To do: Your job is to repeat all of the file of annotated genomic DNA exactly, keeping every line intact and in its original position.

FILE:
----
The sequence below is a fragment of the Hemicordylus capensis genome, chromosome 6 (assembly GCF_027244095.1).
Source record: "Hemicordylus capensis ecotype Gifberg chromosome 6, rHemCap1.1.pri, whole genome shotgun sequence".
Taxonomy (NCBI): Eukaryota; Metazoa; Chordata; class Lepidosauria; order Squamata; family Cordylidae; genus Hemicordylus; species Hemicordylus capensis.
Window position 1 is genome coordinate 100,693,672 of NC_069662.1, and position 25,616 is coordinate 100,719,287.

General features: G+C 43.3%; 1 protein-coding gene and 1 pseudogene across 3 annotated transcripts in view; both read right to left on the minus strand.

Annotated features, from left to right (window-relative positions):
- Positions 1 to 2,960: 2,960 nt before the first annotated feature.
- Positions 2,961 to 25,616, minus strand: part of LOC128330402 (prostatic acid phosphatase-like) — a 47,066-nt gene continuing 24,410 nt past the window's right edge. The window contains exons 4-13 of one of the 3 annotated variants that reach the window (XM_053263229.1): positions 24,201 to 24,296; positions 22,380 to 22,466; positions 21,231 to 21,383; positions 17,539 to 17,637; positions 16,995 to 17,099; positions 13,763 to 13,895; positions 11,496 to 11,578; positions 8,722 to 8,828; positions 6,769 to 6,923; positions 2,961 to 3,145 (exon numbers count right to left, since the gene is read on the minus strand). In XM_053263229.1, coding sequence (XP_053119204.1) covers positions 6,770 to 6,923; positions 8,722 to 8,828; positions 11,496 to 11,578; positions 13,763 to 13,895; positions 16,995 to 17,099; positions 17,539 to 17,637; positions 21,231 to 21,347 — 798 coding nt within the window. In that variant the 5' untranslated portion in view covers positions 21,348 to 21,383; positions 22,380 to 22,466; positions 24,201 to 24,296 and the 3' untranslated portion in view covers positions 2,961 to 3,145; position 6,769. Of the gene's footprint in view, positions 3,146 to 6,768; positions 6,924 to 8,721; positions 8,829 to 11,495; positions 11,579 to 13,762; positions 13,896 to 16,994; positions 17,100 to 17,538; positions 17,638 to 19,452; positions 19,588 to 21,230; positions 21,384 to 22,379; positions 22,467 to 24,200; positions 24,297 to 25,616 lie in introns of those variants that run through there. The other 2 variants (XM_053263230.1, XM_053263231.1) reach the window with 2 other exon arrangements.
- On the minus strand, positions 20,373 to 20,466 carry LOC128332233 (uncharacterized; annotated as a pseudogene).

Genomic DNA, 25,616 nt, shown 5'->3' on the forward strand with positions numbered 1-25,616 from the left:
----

The sequence below is a fragment of the Hemicordylus capensis genome, chromosome 6 (assembly GCF_027244095.1).
Source record: "Hemicordylus capensis ecotype Gifberg chromosome 6, rHemCap1.1.pri, whole genome shotgun sequence".
Taxonomy (NCBI): Eukaryota; Metazoa; Chordata; class Lepidosauria; order Squamata; family Cordylidae; genus Hemicordylus; species Hemicordylus capensis.
Window position 1 is genome coordinate 100,693,672 of NC_069662.1, and position 25,616 is coordinate 100,719,287.

General features: G+C 43.3%; 1 protein-coding gene and 1 pseudogene across 3 annotated transcripts in view; both read right to left on the minus strand.

Annotated features, from left to right (window-relative positions):
- Positions 1 to 2,960: 2,960 nt before the first annotated feature.
- Positions 2,961 to 25,616, minus strand: part of LOC128330402 (prostatic acid phosphatase-like) — a 47,066-nt gene continuing 24,410 nt past the window's right edge. The window contains exons 4-13 of one of the 3 annotated variants that reach the window (XM_053263229.1): positions 24,201 to 24,296; positions 22,380 to 22,466; positions 21,231 to 21,383; positions 17,539 to 17,637; positions 16,995 to 17,099; positions 13,763 to 13,895; positions 11,496 to 11,578; positions 8,722 to 8,828; positions 6,769 to 6,923; positions 2,961 to 3,145 (exon numbers count right to left, since the gene is read on the minus strand). In XM_053263229.1, coding sequence (XP_053119204.1) covers positions 6,770 to 6,923; positions 8,722 to 8,828; positions 11,496 to 11,578; positions 13,763 to 13,895; positions 16,995 to 17,099; positions 17,539 to 17,637; positions 21,231 to 21,347 — 798 coding nt within the window. In that variant the 5' untranslated portion in view covers positions 21,348 to 21,383; positions 22,380 to 22,466; positions 24,201 to 24,296 and the 3' untranslated portion in view covers positions 2,961 to 3,145; position 6,769. Of the gene's footprint in view, positions 3,146 to 6,768; positions 6,924 to 8,721; positions 8,829 to 11,495; positions 11,579 to 13,762; positions 13,896 to 16,994; positions 17,100 to 17,538; positions 17,638 to 19,452; positions 19,588 to 21,230; positions 21,384 to 22,379; positions 22,467 to 24,200; positions 24,297 to 25,616 lie in introns of those variants that run through there. The other 2 variants (XM_053263230.1, XM_053263231.1) reach the window with 2 other exon arrangements.
- On the minus strand, positions 20,373 to 20,466 carry LOC128332233 (uncharacterized; annotated as a pseudogene).

Genomic DNA, 25,616 nt, shown 5'->3' on the forward strand with positions numbered 1-25,616 from the left: